Winter 2020

The power of collaboration

By James McConnachie

The SoA has long campaigned for proper credit to be given to a book’s illustrators. (And translators, who are equally unfairly side-lined – even relegated to parenthesis.) In November, the issue was given fresh energy by the book illustrator and designer Dapo Adeola. He was inspired to write an open letter, which attracted more than 800 authors’ signatures, after the presenters of BBC Breakfast repeatedly referred to the book he co-created with children’s author Nathan Bryon, Look Up!, as ‘Nathan Bryon’s book’.

This might have been forgivable if the book had been, say, a lengthy work of historical scholarship with an engraved frontispiece. But Adeola and Bryon conceived their book in partnership. The illustrations form an integral part of the work. It is unequivocally a co-creation. Credit is not a zero-sum game, in which the less that accrues to one party, the more that is gained by the other. No: failing to credit one artist diminishes all artists – writers included. The right of attribution is a moral right, and in more than just a technical legal sense. 

Children’s book authors are mostly clued-up about giving fair credit. Adeola underlines that his writer (see what I did there?), Nathan Bryon, ‘consistently and fully supports and promotes the illustrator in this partnership’. The problem, says Adeola, lies in the media, and the book trade. He gives the example of the Sunday Times bestseller lists in which only the writers’ names feature. Less visibly, but perhaps more significantly, illustrators’ names are sometimes left off the ‘metadata’ that accompanies books, informing everything from booksellers’ websites to the crucial Nielsen Book database, which counts sales. If an author’s future depends on their sales data, as it increasingly does, then what happens to the career of an illustrator who has no visible sales data at all? 

Sarah McIntyre, of the long-standing Pictures Mean Business campaign, and Woodrow Phoenix, a member of the SoA’s Management Committee, explore and explain all these matters. If the word ‘metadata’ ever filled you with unease, their specially co-created article will clarify and pacify.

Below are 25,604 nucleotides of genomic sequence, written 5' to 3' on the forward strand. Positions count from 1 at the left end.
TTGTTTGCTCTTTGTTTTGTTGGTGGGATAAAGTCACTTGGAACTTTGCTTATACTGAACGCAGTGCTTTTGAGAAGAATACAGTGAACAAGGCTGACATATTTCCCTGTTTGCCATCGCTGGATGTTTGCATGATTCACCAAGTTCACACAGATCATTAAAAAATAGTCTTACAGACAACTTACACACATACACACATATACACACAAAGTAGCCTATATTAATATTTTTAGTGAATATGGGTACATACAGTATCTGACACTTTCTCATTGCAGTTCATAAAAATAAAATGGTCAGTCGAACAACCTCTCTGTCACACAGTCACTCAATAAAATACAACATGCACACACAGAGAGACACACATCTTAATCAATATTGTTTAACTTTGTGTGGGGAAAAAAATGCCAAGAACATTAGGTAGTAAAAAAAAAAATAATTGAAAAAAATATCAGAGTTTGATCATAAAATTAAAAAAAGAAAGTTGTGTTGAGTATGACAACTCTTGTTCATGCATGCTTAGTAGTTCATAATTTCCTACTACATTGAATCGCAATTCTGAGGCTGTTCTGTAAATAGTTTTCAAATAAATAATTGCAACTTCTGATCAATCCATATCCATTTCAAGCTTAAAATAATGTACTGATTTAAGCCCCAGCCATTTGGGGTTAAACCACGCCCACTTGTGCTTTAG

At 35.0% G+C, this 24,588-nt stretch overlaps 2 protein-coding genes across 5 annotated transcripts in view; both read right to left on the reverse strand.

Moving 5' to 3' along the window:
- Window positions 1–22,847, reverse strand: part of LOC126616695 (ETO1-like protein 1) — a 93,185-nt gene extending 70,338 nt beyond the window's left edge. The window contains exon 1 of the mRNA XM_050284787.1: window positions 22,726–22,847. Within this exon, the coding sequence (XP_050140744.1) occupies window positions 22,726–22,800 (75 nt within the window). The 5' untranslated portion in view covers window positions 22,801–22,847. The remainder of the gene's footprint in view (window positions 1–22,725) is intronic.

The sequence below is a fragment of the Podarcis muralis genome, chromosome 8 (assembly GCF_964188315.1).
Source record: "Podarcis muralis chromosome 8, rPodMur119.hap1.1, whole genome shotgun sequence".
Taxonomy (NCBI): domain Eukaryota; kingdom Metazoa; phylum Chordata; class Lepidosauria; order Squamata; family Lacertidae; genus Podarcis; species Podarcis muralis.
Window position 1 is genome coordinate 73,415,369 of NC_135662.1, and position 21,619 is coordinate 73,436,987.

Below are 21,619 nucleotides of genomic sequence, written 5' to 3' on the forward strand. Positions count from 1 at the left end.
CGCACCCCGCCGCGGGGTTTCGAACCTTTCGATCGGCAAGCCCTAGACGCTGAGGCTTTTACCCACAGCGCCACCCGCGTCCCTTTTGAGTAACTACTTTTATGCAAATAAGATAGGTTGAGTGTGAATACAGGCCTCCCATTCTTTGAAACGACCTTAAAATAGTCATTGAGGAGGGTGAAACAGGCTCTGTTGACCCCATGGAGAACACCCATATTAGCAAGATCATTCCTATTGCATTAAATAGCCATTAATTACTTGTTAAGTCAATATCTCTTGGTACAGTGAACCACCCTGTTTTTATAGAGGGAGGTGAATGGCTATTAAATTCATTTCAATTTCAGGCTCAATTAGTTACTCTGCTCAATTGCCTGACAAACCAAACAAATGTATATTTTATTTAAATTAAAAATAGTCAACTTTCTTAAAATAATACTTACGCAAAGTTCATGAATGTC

This Winter issue also features another partnership of words and images: between Rose Tremain and the artist Jenny Valentine. Tremain considers how artists in different disciplines – illustration, classical music, film – have responded to her best-known novel, Music and Silence. On the art theme, we also include Carlotta Eden’s interview with Hannah Berry, the UK’s third Comics Laureate. This is to celebrate the art form (which is also unfairly side-lined, in this country at least) and to mark the launch of the SoA’s new Comics Creators Network

The Author is always practical as well as principled, and in this Winter issue we turn to another distressingly neglected topic: that of pensions. Sanjida O’Connell considers the options available to authors in the UK, and how they compare to other European countries. Richard Houghton, meanwhile, offers a quick guide to data protection law – which, you may be surprised to learn, could well affect you. The distinguished public health expert, Anthony Kessel, offers advice – compassionate, thoughtful, practical advice – on coping with uncertainty in the midst of a pandemic. 

Editors should never pick favourites but one article in this issue stands out, even though it is only half a page long. It highlights the difference the SoA makes, and the seriousness of what is at stake. Poet C.M. Buckland describes how receiving a grant from the Authors’ Contingency Fund helped give her the strength to keep going. If you are able to make a donation to the Contingency Fund, please get in touch. If you need assistance from the Contingency Fund, the message is precisely the same: please get in touch. We are all in partnership with each other now.

James McConnachie | @j_mcconnachie


Cover artwork by Hannah Lock

Hannah Lock is a freelance illustrator from Huddersfield, West Yorkshire. She studied at the Cambridge School of Art and works with coloured pencils. She’s previously worked with clients such as the Brontë Parsonage Museum, Catapult publishing and Oh magazine. | Instagram: @hannahlockillustration | Twitter: @hannahlock

In this issue


The data dive – By Sarah McIntyre and Woodrow Phoenix

A seat at the table – Save a space for comics creators, says Hannah Berry

Music and silence; darkness and light – Rose Tremain on artistic adaptions

Q&A: Hannah Lock – This issue’s cover artist



Breaking ground – Sharmilla Beezmohun introduces Speaking Volumes

Author pensions – All you need to know, by Sanjida O’Connell

Tea towels and bloodied waistcoasts – The legacy of writers’ homes, by Caroline Brothers

Q&A: Lemn Sissay – BAFTA-nominated poet and playwright



Changing the story – A space for working-class writers, by Natasha Carthew

In short order – The order of your short stories is crucial, says Dan Brotzel

Writing with MS – Helen Fowler on writing and living with MS

Data protection for authors – A beginner’s guide, by Richard Houghton

The (awareness of) uncertainy pandemic – Coping in the time of Covid, by Anthony Kessel

Building resilience – C.M. Buckland on help from the Authors’ Contingency Fund

Grub Street – Andrew Taylor’s quarterly digest



News – A look ahead, Audible, Translation Prizes & more

Spotlight: SoA groups and networks – Latest activities and events

Letters to the Editor

Welcome, new members

Services for authors